Worst Case: Your Project Manager is rigid and follows a cookbook approach that alienates your project teams.


»Secret #3: Define Success – Clarity

Ensure that you define success using a SMART definition (Specific, Measurable, Achievable, Realistic, Timebound). Without a clear definition of success it’s impossible to evaluate success and failure against your established ROI requirements.

Best Case: Functional and Project Management Leadership clarify metrics and goals to guide a corporate portfolio and projects are rigorously evaluated to optimize organizational investment.

Worst Case: Projects are chartered without regard to organizational value and there is no budget accountability. These are the projects that creep and do not meet their scope, budget and ROI. This scenario is unfortunately a very common scenario.


»Secret #4: Accountability

Accountability…the buck stops here. Often Project Team members have other organizational roles and struggle with priorities. When chartering a Project Team,  the Sponsor and Project Manager need to be able to clearly convey expectations of all team members and what happens with non performance.

Best Case: Clearly communicate internally with functional managers and all agree in advance what resource expectations will be. If someone can’t or won’t perform, remove them from the project team; however ensure that contingency reserves are available to hire the resource needed.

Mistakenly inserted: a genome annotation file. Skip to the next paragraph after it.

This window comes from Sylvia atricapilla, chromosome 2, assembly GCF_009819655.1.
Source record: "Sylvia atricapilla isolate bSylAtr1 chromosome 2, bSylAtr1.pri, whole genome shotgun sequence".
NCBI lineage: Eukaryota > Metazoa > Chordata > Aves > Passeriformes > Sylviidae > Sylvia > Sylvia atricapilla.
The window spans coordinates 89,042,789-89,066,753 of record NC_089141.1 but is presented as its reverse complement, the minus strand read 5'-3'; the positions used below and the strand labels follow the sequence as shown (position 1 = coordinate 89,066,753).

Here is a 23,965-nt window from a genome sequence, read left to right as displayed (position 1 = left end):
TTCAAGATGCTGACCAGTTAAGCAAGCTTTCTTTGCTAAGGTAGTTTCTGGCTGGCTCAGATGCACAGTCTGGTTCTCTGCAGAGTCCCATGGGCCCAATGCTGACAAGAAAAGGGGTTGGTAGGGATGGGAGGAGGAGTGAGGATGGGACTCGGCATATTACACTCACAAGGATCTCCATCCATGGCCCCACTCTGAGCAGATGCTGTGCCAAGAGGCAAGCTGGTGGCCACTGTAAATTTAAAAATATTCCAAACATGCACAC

Worst Case: Project Team members are assigned to a team and do not perform. The functional manager is not supportive and there are no additional resources for the project.


» Secret #5: Authority

Okay this is the secret sauce: Authority. Providing your Project Managers with equal to or greater authority than the functional managers ensures that the Project Manager can make the needed decisions and changes necessary to achieve project success. An organization with high Project Management authority is called “projectized”.  While effective, this can be scary for some as the balance of power shifts when an organization recognizes that 90% of all work can be categorized as projects and managed differently.

Best Case: Projectized organization, the PMO Director leads the Portfolio with input from Sr. Management and has the authority to assign and secure the needed resources for project success and remove under performers.